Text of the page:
EML4450L10

EML4450L10 - S ustainable E nergy S cience and E ngineering...

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Unformatted text preview: S ustainable E nergy S cience and E ngineering C enter Essentials of Quantum Physics References Direct energy conversion by S.W. Angrist, Ch 3. (out of print text book) Essential Quantum Physics by Peter Landshoff, Allen Metherell and Gareth Rees, 1997, Cambridge University Press. S ustainable E nergy S cience and E ngineering C enter Atoms Atoms are believed to be the basic building blocks of matter. An atom consists of a positively charged nucleus together with a number of negatively charged electrons . Inside the nucleus there are protons and neutrons that carry positive charge and no charge respectively. The diameter of the whole atom is about 10-10 m. Since the diameter of the nucleus is of the order of 10-15 m, it may be considered as a point charge. The mass of the proton or neutron is some 2000 times that of the electron (mass = 9.1 x 10-31 kg; charge= -1.6 x 10-19 Coulombs) , hence nearly all the mass of the atom is in the nucleus. Electrons carry a negative charge and circle the nucleus, in special orbits, because of the attractive electrostatic force according to Coulombs law. When they jump between these special orbits, they would cause radiation with a little bursts of light (electromagnetic energy) generally refereed to as photons . This energy is known to change only in little jumps, called quanta . Atoms do not obey classical mechanics and one resorts to Quantum mechanics for their behavior. S ustainable E nergy S cience and E ngineering C enter Photons Photon: a quantum of electromagnetic energy having both particle and wave properties. A photon has no electric charge or mass but posses momentum, energy and spin. In the present context, the focus is on the interaction of electromagnetic waves ( photons ) with electrons to understand the creation and absorption of light. Electromagnetic waves have wavelengths ranging from 1 nm (10-9 m) for x-rays to 1 km for radio waves. All electromagnetic radiation, in vacuum, moves at the speed of light (c = 3 x 10 8 m/s). The speed of the photons changes when they pass through different media, such as water, glass and air. In a metal, the atoms are anchored to fixed sites by the electrostatic forces due to all the other atoms. The outermost orbital electrons of the atoms are almost free, and move through the metal when an electric field is applied. It is known that if one shines a beam of light on a clean surface of a metal, electrons can escape from the metal surface and can be detected as electric current - photoelectric effect . The light has to exceed a certain energy to remove electrons from the metal surface. The number of electrons that escape in a given time rises with the light beam intensity. However, the energy with which they escape does not depend on the beam intensity, rather it depends on the frequency of light, (in Hz). The energy E of each photon is proportional to frequency....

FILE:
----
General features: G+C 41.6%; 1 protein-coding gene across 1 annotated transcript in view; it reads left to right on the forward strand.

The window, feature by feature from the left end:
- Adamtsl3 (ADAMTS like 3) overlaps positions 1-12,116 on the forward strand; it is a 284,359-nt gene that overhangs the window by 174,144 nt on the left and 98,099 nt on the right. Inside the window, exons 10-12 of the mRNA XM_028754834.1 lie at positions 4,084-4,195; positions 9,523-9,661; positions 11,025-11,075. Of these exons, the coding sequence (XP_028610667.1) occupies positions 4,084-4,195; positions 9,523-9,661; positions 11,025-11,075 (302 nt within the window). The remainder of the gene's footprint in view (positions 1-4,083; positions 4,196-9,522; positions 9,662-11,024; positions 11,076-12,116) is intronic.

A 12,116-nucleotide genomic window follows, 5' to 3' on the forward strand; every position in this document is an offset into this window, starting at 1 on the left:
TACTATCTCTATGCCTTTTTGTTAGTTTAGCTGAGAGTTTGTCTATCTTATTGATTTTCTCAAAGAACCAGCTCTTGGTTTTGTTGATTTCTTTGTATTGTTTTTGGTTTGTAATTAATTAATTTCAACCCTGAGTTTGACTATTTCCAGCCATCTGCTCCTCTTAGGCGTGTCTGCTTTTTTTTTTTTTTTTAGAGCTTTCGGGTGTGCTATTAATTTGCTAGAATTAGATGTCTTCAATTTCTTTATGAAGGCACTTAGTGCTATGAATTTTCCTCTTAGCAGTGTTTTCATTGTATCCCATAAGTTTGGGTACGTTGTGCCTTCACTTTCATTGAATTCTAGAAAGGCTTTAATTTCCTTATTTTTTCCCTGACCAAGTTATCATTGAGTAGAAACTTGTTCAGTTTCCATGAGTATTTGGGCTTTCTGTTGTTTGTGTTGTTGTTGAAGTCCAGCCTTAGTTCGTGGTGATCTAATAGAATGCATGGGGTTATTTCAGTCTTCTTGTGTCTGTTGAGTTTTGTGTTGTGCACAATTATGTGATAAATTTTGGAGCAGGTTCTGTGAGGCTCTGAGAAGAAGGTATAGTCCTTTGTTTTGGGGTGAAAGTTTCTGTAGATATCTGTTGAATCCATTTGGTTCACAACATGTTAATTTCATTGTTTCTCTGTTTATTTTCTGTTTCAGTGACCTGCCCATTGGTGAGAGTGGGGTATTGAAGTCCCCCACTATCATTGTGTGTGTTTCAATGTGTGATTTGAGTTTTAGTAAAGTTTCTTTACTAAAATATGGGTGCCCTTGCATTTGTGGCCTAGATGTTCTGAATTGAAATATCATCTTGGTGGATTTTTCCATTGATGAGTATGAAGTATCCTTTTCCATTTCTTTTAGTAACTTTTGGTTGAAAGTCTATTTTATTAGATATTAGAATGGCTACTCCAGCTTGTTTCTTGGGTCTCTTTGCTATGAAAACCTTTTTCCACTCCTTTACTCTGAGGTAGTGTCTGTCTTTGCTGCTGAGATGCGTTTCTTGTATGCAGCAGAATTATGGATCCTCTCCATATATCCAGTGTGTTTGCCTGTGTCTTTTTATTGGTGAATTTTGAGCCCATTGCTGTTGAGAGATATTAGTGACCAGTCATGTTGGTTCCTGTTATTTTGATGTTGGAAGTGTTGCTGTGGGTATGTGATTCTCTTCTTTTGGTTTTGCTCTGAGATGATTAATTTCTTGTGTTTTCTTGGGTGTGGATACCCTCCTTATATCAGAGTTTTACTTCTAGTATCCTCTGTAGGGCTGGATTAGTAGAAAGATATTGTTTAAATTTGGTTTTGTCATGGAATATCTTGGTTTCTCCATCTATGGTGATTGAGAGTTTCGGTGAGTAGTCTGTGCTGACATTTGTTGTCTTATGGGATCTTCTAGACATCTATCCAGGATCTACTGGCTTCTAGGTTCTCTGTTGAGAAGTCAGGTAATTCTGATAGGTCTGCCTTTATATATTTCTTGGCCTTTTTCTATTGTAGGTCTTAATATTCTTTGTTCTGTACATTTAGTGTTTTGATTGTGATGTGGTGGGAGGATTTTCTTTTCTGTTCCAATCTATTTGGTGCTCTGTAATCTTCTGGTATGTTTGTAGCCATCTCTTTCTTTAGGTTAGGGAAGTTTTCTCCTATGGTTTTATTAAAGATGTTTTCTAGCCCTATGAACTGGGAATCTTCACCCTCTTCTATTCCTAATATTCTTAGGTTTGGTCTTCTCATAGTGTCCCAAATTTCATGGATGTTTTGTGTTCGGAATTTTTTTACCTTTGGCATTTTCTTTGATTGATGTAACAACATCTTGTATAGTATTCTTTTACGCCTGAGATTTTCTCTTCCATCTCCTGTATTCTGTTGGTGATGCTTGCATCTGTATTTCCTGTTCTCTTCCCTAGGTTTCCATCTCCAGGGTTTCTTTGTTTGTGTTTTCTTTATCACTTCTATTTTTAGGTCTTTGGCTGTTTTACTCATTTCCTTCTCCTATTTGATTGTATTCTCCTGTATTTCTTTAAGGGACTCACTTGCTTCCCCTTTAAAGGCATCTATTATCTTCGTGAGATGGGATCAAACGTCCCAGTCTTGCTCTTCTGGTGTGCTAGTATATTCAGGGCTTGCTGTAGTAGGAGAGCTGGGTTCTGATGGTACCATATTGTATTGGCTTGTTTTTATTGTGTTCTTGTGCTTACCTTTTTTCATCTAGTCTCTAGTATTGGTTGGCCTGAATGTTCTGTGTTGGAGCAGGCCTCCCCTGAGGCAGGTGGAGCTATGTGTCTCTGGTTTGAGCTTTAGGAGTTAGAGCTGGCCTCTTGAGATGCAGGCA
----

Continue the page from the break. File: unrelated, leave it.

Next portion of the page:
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EML4450L10 - S ustainable E nergy S cience and E ngineering...

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